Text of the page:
College District to Require All Students and Staff Receive Vaccine Starting November 1


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Christina Carasis, Staff

In a unanimous vote on Sept. 8, the Governing Board of the Contra Costa Community College District decided to mandate COVID-19 vaccines for all community college students and staff, joining a growing number of California community colleges that have done the same.

The vaccine mandate, which takes effect on Nov. 1 throughout the district, will include exemptions for both medical and religious reasons. Students will still be able to complete Fall semester courses if they remain unvaccinated. But they will be prevented from registering for any upcoming in-person courses in the Spring 2022 semester and beyond without submitting proof of vaccination against COVID-19.

Diablo Valley College administrators have said they will try to make the transition to vaccinated campus life as easy as possible for students. In a statement issued by the 4CD, and sent out via email, text and on the college website on Sept. 9, the school explained the mandate in detail and announced an incentive of $150 for students who submit their vaccine paperwork before the Nov. 1 deadline.

Also included was a list of COVID-19 test sites run by Contra Costa County, one of which is located in the DVC Pleasant Hill Campus overflow parking lot.

More information regarding vaccine paperwork submission at DVC will be released on October 1, according to the statement.

Reaction to the news by both students and staff has been largely positive. But some have raised concerns about the larger implications that a health mandate could have on student equity and employee rights.

Jeffrey Michels, a DVC film professor and the executive director of United Faculty representing the district’s educators, said the mandate decision will be positive overall for staff and students.

“You have to create physical and emotional safety to be able to teach and learn well,” Michels said, comparing the vaccine situation to Maslow’s hierarchy of needs – a psychological theory which posits that people first need to see their basic physical safety needs met before they can be motivated to learn and grow.

Michels, like many other members of the faculty union, is vaccinated and said the directive represents another step forward keeping the campus safely open. He said staff members are largely in favor of a mandatory vaccine policy, though there is a diversity of opinion among staff.

“We want to come back in person, we want to be open,” he added, so that DVC can return to “all the things that make college feel like college,” from music performances to clubs, in-person lectures and events.

Many DVC students have expressed similar relief about the forthcoming vaccine mandate.

Neda Saleh, a DVC student who works at the Los Medanos College bookstore and serves as a student ambassador in the Transfer and Career Services center, said she feels the mandate is a “natural progression towards a safer opening and getting back to normal.”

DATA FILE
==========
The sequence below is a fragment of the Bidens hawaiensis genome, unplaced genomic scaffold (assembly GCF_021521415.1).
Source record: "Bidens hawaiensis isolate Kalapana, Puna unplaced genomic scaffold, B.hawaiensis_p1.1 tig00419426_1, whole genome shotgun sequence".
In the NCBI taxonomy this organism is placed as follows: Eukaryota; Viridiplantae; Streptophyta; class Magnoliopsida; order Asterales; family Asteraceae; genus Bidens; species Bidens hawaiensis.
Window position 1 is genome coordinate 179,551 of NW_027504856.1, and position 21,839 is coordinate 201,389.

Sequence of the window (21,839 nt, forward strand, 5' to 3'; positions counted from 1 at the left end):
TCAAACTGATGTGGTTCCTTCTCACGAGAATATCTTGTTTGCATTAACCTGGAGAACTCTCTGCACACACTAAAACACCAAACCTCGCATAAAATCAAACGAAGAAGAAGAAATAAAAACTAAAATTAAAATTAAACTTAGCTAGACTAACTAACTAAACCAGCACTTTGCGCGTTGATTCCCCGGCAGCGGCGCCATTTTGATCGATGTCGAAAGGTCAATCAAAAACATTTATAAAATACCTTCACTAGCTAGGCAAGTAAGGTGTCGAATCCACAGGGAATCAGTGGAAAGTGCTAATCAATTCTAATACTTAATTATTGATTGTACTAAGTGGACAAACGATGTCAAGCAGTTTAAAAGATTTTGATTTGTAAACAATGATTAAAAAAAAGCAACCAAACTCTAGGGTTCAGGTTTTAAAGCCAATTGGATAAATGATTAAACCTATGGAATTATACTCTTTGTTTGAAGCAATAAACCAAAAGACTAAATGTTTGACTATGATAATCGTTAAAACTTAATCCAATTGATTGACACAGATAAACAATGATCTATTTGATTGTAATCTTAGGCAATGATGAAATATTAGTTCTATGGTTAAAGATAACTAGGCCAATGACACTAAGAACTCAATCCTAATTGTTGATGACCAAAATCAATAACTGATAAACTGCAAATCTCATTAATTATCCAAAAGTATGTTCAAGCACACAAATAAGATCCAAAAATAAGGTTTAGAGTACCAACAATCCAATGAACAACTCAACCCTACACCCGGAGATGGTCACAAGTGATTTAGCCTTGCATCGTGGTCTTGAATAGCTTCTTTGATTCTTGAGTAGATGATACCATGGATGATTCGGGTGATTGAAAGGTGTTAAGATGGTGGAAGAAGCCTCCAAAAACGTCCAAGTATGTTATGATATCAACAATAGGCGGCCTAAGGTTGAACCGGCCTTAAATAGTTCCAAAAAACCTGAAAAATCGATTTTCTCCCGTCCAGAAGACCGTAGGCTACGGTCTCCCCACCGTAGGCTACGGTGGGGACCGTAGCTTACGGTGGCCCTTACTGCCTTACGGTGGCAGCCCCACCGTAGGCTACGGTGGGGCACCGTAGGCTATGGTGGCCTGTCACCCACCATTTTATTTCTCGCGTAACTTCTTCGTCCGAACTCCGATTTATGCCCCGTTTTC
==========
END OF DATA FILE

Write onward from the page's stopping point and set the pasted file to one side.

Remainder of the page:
Saleh worked throughout the pandemic – including during the many months when the campus remained closed – and said she wishes the 4CD governing board had mandated Covid vaccinations earlier.

She said she has largely felt safe attending her only on-campus class – speech and debate – since the Fall semester started. “Students have been complying with the mask guidelines and naturally distancing themselves,” she said.

But Saleh admits “it felt nerve-wracking at first” as the bookstore filled up with students returning to campus for the first time in over a year. She said that knowing bookstore patrons were vaccinated would give her greater peace of mind.

Jay Kar, a DVC student in the Geographic Information Systems certificate program, agreed that the mandate is a good idea overall, but brought up concerns about student equity.

“I have conflicting feelings, and worry that it could be prohibitive to lower-income or minority students who are still hesitant about the vaccine,” Kar said, citing reports from
The New York Times and others that illustrate the racial gaps in vaccination rates.

She said she also worries that it may be a barrier for some students with a medical or religious exemption to find COVID-19 testing since there is no test site offered through the school or on campus.

“It’s a double-edged sword, but it’s comforting to know that others in close proximity to me will be vaccinated, even with breakthrough cases,” Kar concluded.

Students seeking a COVID-19 vaccine can visit to find a clinic nearby. Vaccines are readily available for anyone age 12 and older, often with no appointment needed. Vaccines are free, even to those without health insurance, and people do not need to be documented citizens to receive one.

To be fully vaccinated means two weeks must have passed since a person’s second shot, so students hoping to attend classes starting in January will need to begin their vaccine series by late September in order to meet the November 1 deadline.